17. Timed Next Relation OA B (A,B)X  c A c B =TA =TB or TB

  18. Example: Cl((p  (T5))) Atoms Atom#1 (p  (T5)), O(p  (T5)), T5, (T5) Atom#2 (p  (T5)), (p  (T5)), p, T=5, (T5) Atom#3 T5, O(T5),

  19. Atom#1 Atom#2 Atom#3 Graph Construction G()(At,X) where At is the set of all atoms that contain , or are accessed from an atom that contains  via the X relation

  20. SCS Classification Let C be a strongly connected sub-graph of G() • C is terminal if it has no outgoing edges. • C is self-fulfilling if every atom has a successor within C, and for every pUqA (in C) there is an atom B (in C) such that qB. • C is useless if it is terminal and not self-fulfilling.

  21. Timing Relations between Atoms (A,B)X, C(A)={T1,…,Tk, L1,…,Lm}  by definition C(B)={T'1,…,T'k, L1,…,Lm} such that: • if Tj is T then T'j is T • if Tj is T then T'j is T or T • if Tj is T then T'j is T Li are of theform a+x ~ c, and Ti are of the form a+x ~ T.

  22. Lemmas BW-Lemma: If u1,…,un,t' Int satisfy C(B) then there exists tt' such that u1,…,un,t satisfy C(A). FW-Lemma: If A, B belong to a self-fulfilling s.c.s. then C(A)=C(B) and all time constraints in C(A) are of the form T.

  23. BW-Lemma: If u1,…,un,t' Int satisfy C(B) then thereexists tt' such that u1,…,un,t satisfy C(A). Proof • u=u1,…,un |= L1,…,LmC(A), C(B) (t’) • iTC(A)iT | i<TC(B), def. t=i(u) t=i(u)t’. for <TC(A)i- >0C(A)t>(u), sim. for >TC(A). • iTC(A), def El= { i | i<T}, let l=max(l(u)) (l if El= ) Eg={ i | i >T}, let g=min(g(u)) (g if Eg=) g-l>1C(A) g>l+1, let t=l+1  l<t<g. l<TC(A)l<TC(B)l(u)=l<t’ t t'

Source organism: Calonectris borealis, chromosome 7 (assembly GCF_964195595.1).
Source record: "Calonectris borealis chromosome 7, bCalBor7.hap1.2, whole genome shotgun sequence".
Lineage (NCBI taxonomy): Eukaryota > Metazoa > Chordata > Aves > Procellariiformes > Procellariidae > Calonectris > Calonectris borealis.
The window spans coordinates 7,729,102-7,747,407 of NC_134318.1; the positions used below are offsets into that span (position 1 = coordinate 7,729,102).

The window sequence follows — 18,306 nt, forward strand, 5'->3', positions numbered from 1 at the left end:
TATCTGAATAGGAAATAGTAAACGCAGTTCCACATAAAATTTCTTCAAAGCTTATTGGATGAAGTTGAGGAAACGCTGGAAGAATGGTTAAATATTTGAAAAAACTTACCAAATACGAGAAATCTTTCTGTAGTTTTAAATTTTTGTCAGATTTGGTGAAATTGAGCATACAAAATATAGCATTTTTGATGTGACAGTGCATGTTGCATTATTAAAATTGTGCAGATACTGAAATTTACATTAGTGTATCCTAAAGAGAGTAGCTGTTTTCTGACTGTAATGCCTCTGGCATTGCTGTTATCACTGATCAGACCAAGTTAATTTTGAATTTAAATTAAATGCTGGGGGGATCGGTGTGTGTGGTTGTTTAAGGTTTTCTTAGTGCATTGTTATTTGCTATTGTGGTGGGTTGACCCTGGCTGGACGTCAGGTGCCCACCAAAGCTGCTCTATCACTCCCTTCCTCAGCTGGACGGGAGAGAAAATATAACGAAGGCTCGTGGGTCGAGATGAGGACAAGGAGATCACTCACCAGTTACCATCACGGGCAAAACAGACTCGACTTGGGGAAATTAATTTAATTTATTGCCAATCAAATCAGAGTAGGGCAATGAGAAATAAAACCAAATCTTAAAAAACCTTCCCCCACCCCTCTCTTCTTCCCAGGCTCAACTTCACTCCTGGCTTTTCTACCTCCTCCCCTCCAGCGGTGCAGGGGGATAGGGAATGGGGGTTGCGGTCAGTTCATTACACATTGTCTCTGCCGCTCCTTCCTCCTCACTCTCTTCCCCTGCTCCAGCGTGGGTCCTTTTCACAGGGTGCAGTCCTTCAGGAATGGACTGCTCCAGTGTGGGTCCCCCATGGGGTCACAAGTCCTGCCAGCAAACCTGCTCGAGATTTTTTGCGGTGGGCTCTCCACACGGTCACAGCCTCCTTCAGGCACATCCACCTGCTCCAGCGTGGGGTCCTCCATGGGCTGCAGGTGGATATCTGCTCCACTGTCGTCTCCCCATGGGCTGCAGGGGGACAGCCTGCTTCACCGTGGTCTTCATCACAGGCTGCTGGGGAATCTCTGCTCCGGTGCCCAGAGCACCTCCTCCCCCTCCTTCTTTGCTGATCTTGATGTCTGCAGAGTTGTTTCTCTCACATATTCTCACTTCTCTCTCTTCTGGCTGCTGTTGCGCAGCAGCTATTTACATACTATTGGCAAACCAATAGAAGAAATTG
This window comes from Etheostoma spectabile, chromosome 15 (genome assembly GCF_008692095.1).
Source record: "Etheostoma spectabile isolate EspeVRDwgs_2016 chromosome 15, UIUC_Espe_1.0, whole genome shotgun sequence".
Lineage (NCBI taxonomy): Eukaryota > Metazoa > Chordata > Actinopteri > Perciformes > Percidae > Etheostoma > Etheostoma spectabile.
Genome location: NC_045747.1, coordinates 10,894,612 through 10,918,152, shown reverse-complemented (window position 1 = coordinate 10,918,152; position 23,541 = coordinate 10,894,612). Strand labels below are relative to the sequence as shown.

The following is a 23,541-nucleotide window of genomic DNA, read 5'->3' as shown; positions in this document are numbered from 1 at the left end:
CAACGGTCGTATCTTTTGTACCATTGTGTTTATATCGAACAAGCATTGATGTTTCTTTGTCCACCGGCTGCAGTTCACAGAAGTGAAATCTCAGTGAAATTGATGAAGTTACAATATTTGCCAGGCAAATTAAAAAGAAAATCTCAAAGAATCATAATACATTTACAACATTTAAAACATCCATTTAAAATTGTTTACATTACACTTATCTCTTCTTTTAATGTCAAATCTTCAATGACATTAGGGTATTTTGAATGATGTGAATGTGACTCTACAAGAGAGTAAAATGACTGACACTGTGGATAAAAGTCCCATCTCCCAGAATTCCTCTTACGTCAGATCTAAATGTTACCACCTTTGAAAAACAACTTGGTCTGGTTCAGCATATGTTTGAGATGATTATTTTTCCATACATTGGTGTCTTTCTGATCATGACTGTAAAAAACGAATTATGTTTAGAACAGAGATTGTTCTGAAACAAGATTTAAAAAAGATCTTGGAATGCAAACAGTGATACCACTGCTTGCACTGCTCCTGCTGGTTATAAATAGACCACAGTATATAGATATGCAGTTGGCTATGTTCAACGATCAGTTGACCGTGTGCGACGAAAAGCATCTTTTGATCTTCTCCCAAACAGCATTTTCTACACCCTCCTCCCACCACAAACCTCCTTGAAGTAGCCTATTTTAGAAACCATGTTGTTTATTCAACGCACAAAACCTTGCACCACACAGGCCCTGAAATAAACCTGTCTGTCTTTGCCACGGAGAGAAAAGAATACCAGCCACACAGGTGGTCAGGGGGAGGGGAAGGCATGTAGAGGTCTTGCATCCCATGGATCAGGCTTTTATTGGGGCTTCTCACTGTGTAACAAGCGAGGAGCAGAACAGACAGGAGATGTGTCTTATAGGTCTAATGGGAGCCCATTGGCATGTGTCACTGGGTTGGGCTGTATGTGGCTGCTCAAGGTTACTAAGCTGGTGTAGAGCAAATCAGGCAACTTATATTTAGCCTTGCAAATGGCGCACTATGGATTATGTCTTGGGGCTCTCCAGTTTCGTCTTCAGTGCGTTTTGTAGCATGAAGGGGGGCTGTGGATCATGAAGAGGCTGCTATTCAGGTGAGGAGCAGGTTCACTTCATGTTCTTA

24. FW-Lemma: If A, B belong to a self-fulfilling s.c.s. then C(A)=C(B) and all time constraints in C(A) are of the form T. Proof AB, BA  {Li} same in A,B & <TC(A)iff <TC(B). Assume =T |>T C(A)(<T)A DC, <TD, but DA  <TC(A) !!! • From FW-Lemma: If u1,…,un,t satisfy C(A) then it is a solution forevery atom in a self-fulfilling s.c.s. that contains A.Also, u1,…,un,t' is a solution for every t't.

  25. Fulfilling Paths An infinite path A0,A1,… in G() is called a fulfilling path for  if: • For every i, (Ai,Ai+1)X, • For every i, and every pUqAi, there exists some ji such that qAj. • A0

  26. Fulfilling Paths and Satisfiability Theorem:  is satisfiable iff there exists a fulfilling path for  in G(). Sketch of proof: • if  is satisfiable construct the sequence: A0,A1,.. where Ai={ CL() | i |=  } Show that  is fulfilling path. - Given A0,A1,.. is fulfilling path of . define 0,1,.. s.t.: i={ pAi }. Since  is infinite there exists k s.t. all the atoms from k head are contained in a self-fulfilling SCS. Let u1,...un,tk be a solution of Ak, then trace  backwards and assign values titk (possible by BW-Lemma). Also by FW-Lemma assign k+1,k+2,.. by tk+1, tk+2,...

  27. Satisfiability Checking Algorithm • Let G0=G(). • repeat with the last defined graph Gi Let C be a useless maximal SCS in Githen define Gi+1=(Wi+1,Xi+1) by:  Wi+1=Wi-C Xi+1=Xi(Wi+1Wi+1) until Gi is empty or does not contain anyuseless maximal SCS. • If there is an atom AGi such that A • then report success • else report fail. Theorem: is satisfiable iff the algorithm reports success.

  28. Remarks • The algorithm does not check for complete models(time increases with at most 1 t.u.).. Hence, the Formula (x=T)  O(x+2=T) is satisfiable though it does not have a complete model. • The definition of a model does not require time to be non- negative. Hence, the formula (x=T)  O(x=-1) is satisfiable but only by a model where t00. In order to restrict models to non-negative clocks we need to augment formulae with a proper constraint p  (0T)